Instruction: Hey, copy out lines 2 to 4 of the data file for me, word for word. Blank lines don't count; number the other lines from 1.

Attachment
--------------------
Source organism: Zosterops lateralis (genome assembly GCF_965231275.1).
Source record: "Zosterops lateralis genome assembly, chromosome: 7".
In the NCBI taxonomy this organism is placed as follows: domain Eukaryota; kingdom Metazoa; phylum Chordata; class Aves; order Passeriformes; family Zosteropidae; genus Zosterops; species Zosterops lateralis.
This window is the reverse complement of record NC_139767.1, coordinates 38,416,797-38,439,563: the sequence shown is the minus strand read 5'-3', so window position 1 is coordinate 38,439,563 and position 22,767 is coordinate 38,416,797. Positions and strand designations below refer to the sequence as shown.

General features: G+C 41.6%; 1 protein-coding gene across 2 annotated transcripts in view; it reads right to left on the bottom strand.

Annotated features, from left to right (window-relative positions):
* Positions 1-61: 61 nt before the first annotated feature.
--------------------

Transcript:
Source record: "Zosterops lateralis genome assembly, chromosome: 7".
In the NCBI taxonomy this organism is placed as follows: domain Eukaryota; kingdom Metazoa; phylum Chordata; class Aves; order Passeriformes; family Zosteropidae; genus Zosterops; species Zosterops lateralis.
This window is the reverse complement of record NC_139767.1, coordinates 38,416,797-38,439,563: the sequence shown is the minus strand read 5'-3', so window position 1 is coordinate 38,439,563 and position 22,767 is coordinate 38,416,797. Positions and strand designations below refer to the sequence as shown.